Below is my interpretation of a traditional haiku. This is a series of haikus, but each also stand independently, or, I at least hope they do.

So You Want to Write A Villanelle

Okay so maybe you don’t want to write a villanelle, but that’s only because you don’t know what a villanelle is yet. But once you do know what a villanelle is, you’ll totally want to write one because it is a fun form to write.

In 16th century Italy and Spain, dance songs known as villanella or villancico were peasant tunes without any fixed form. French poets started to write poems called villancelle that again did not follow any fixed rhymes or schemes shortly thereafter.

The first villanelle with a fixed structural form, Jean Passerat’s Villanelle also known as J’ay perdu ma tourterelle, came about in the late 19th century. While the villanelle started in France, it never really caught on there but American poets claimed the poem form and are most known for executing its rigid structural form.

One of the most famous practitioners of the villanelle is Dylan Thomas, with his poem Do Not Go Gentle Into That Good Night:

Do not go gentle into that good night,
Old age should burn and rave at close of day;
Rage, rage against the dying of the light.

Though wise men at their end know dark is right,
Because their words had forked no lightning they
Do not go gentle into that good night.

Good men, the last wave by, crying how bright
Their frail deeds might have danced in a green bay,
Rage, rage against the dying of the light.

Wild men who caught and sang the sun in flight,
And learn, too late, they grieved it on its way,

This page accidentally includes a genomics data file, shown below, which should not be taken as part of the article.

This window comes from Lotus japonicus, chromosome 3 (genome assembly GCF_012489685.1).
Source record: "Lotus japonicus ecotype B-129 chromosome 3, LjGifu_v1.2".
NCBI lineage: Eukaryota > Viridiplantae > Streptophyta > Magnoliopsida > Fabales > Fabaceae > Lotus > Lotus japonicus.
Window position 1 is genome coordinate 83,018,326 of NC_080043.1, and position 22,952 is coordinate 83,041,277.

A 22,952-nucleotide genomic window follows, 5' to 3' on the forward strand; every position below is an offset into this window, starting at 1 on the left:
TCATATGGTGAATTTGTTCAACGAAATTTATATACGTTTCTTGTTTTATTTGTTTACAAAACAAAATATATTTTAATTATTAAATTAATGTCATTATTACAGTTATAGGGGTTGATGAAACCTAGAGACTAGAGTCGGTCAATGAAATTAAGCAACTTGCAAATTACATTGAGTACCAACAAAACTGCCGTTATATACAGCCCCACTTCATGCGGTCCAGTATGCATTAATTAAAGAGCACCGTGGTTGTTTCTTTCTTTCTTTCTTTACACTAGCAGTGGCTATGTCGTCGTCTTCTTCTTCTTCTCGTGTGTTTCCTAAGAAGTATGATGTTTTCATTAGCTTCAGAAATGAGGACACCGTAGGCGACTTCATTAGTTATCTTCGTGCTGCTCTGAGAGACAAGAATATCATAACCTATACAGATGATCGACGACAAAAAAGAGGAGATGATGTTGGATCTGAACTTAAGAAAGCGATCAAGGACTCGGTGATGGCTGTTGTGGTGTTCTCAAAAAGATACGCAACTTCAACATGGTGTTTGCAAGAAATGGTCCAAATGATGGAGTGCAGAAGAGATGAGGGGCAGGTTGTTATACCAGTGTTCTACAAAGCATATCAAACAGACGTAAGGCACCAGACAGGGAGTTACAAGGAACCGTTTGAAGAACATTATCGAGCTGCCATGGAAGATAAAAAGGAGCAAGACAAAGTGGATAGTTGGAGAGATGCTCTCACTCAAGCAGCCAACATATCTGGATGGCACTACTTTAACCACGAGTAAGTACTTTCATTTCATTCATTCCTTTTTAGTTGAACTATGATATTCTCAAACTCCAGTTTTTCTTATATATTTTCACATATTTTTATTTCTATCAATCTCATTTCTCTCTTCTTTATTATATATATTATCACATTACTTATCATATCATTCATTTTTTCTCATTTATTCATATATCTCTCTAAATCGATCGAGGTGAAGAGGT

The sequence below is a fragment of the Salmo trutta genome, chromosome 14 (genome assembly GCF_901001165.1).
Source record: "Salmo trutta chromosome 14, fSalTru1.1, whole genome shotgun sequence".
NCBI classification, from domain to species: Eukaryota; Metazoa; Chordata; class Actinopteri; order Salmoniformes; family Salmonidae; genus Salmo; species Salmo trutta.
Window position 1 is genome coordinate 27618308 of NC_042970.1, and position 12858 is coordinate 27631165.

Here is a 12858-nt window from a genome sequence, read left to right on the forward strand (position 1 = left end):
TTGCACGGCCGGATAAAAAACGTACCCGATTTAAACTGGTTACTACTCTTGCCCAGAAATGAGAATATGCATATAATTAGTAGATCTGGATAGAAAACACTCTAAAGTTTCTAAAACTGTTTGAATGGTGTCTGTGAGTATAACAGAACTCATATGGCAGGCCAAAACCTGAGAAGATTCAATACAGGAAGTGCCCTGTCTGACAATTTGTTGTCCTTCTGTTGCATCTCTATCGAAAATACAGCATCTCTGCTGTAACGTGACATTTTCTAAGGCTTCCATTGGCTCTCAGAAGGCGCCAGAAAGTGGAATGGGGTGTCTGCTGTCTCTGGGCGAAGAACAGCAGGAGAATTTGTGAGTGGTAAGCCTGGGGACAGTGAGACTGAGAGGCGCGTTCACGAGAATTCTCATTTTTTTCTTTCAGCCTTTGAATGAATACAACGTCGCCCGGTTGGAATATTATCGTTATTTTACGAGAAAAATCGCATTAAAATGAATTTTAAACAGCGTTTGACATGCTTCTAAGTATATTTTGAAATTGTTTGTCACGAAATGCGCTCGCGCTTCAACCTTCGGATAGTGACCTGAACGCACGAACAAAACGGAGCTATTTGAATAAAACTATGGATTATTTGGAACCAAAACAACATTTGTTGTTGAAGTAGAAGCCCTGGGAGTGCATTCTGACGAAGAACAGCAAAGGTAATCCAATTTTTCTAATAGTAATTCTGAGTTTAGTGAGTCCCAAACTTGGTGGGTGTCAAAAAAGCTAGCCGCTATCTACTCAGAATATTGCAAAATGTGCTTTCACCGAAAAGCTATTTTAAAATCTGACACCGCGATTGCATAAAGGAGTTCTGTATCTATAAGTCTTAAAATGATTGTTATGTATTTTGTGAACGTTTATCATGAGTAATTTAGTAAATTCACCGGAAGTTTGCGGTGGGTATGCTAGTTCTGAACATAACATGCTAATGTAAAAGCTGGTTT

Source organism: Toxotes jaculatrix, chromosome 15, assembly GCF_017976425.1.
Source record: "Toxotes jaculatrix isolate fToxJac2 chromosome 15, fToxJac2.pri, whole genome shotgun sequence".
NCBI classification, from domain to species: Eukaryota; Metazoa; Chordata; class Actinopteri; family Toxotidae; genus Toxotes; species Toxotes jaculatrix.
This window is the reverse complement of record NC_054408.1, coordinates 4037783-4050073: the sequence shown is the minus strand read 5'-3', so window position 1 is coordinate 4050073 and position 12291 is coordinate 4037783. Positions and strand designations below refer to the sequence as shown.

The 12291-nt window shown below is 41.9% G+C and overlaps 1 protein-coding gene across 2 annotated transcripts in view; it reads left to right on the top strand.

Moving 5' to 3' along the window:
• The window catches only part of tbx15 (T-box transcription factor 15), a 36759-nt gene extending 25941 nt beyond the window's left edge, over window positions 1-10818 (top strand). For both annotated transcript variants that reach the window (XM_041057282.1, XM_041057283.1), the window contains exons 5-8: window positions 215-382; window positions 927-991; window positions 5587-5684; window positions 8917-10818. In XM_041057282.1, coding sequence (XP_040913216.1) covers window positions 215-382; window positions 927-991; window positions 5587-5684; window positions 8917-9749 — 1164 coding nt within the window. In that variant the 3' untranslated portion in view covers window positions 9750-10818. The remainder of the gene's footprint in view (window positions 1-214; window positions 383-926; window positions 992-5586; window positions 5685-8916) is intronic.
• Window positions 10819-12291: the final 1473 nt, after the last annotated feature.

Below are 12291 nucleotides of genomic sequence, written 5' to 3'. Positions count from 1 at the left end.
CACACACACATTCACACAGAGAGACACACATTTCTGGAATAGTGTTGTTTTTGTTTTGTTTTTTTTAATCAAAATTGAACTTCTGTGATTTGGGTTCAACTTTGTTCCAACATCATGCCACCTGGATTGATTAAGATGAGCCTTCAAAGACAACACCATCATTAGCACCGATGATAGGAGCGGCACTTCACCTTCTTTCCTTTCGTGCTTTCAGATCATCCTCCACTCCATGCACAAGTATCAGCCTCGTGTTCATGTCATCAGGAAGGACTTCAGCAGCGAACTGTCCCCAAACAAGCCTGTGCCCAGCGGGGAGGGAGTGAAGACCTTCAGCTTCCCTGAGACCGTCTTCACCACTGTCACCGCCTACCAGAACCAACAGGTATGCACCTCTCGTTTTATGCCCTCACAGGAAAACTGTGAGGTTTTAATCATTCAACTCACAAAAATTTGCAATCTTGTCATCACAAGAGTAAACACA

Do not go gentle into that good night.

Grave men, near death, who see with blinding sight
Blind eyes could blaze like meteors and be gay,
Rage, rage against the dying of the light.

And you, my father, there on the sad height,
Curse, bless, me now with your fierce tears, I pray.
Do not go gentle into that good night.
Rage, rage against the dying of the light.

Now that you’re familiar with the form, let’s talk about the specific features that make the villanelle a villanelle.

How to Read Poetry with a Little Help from Billy Collins

Ah poetry, that thing we all universally love, appreciate, and understand.

Well, some of us, anyway. For others, poetry is a torture device full of alliterations, assonance, allusions, and apostrophe that cause anger. This is because some of us read poetry to appreciate it, think about it, and to find pleasure in it, and others, well, as Billy Collins’ poem Introduction to Poetry shows, try to find meaning.

Introduction to Poetry

I ask them to take a poem
and hold it up to the light
like a color slide

or press an ear against its hive.

I say drop a mouse into a poem
and watch him probe his way out,

or walk inside the poem’s room
and feel the walls for a light switch.

I want them to waterski
across the surface of a poem
waving at the author’s name on the shore.

But all they want to do
is tie the poem to a chair with rope
and torture a confession out of it.

They begin beating it with a hose
to find out what it really means.

But a poem isn’t about meaning. A poem’s answer is never going to be five. A poem isn’t something that can be solved – a poem is something to bring about contemplation and pleasure.

“What is Poetry?”